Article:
Corresponding Author

Brittany L. Smalls, PhD, MHSA

2195 Harrodsburg Road, Suite 125

Lexington, KY 40504

P: 859-323-4916

E: Brittany.smalls@uky.edu

Author Affiliations

Brittany L. Smalls1,2, Tofial Azam3, Maddie Dunfee2,4, Philip M. Westgate2,3, Susan Westneat5, Nancy Schoenberg2,6

1 Department of Family and Community Medicine, College of Medicine, University of Kentucky, 2195 Harrodsburg Road, Lexington, KY 40504

2 Center for Health Equity Transformation, College of Medicine, University of Kentucky, 372 Healthy Kentucky Building, Lexington, Ky 40536

3Department of Biostatistics, College of Public Health, University of Kentucky, 725 Rose Street, MDS 205, Lexington, KY 40536.

4 University of Kentucky College of Medicine, William R. Willard Education Building, MN 150, Lexington, KY 40536

5 Department of Epidemiology, College of Public Health, University of Kentucky, 151 Washington Ave, Bowman Hall 425, Lexington, KY 40504.

6 Department of Behavioral Science, College of Medicine, University of Kentucky, UK Medical Center, MN 150, Lexington, KY 40536

Author Area of Expertise

BLS--health services research, health inequities, rural health

TA, PMW--Statistics

MD--health disparities

SW--data managment, epidemiology

NS--health inequities, rural health


Introduction: Appalachian residents are more likely than other populations to have Type 2 Diabetes Mellitus (T2DM) and to experience more severe complications from the disease, including excess and premature mortality.

Methods: This study examines health alongside sociodemographic factors, psychosocial factors (including knowledge, empowerment, social support/function, religiosity, distress), and perceived problems in diabetes management that may influence self-care and HbA1c among vulnerable rural residents. A survey of a community–based sample of 356 adults with diagnosed diabetes or HbA1c > 6.5 was conducted in six counties in Appalachian Kentucky.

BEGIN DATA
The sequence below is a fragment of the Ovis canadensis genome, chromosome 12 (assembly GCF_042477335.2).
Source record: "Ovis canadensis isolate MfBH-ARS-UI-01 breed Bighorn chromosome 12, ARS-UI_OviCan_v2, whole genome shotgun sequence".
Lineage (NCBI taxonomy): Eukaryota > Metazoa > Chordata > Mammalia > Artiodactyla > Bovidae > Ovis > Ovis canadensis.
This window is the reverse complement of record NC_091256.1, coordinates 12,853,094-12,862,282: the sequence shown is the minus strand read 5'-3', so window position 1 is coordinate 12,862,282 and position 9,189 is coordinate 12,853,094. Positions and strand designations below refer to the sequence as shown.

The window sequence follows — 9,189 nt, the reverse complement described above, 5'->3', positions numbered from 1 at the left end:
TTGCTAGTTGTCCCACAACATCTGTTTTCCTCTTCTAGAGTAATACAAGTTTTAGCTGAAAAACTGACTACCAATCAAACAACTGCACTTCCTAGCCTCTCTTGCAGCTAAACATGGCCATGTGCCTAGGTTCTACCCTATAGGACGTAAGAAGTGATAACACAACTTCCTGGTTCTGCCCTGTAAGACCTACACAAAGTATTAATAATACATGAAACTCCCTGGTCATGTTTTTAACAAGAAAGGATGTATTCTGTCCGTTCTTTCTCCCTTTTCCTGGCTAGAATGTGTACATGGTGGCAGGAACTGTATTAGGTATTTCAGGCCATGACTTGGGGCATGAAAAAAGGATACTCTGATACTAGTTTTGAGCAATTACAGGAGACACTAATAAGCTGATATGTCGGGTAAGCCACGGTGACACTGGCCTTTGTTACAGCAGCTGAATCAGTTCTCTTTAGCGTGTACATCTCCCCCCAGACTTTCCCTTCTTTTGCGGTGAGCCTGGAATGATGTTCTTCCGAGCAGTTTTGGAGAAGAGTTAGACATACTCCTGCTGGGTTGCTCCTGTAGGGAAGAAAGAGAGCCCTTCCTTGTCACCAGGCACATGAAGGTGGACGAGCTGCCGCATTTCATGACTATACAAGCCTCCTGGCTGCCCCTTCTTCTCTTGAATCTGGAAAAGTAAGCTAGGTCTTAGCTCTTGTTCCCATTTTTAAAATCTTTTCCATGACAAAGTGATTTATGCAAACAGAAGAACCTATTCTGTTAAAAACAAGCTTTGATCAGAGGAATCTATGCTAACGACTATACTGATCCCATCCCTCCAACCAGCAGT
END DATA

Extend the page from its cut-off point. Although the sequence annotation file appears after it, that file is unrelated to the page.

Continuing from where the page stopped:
Results: Findings suggest that neither religiosity nor social support/function mediate/moderate the relationship between psychosocial factors and dependent variables (problem areas in diabetes, T2DM self-care or HbA1c). Results also suggest that distress is a predictor of problem areas in diabetes, and both distress and empowerment are predictors of T2DM self-care.

Implications: This study addresses the gap in the literature concerning the influence of psychosocial factors on problem areas in diabetes, T2DM self-care and HbA1c among vulnerable rural residents, as well as the potential mediating/modifying effects of religiosity and social function/support. Future research is needed to inform strategies for identifying and addressing distress among vulnerable populations burdened by T2DM, including Appalachian adults.



Creative Commons License

Creative Commons Attribution 4.0 License
This work is licensed under a Creative Commons Attribution 4.0 License.

Recommended Citation

Smalls BL, Azam T, Dunfee M, Westgate PM, Westneat SS, Schoenberg N. The relationship between psychosocial factors, self-care, and blood sugar in an Appalachian population. J Appalach Health 2022;4(3): 1–22. DOI: https://doi.org/10.13023/jah.0403.01.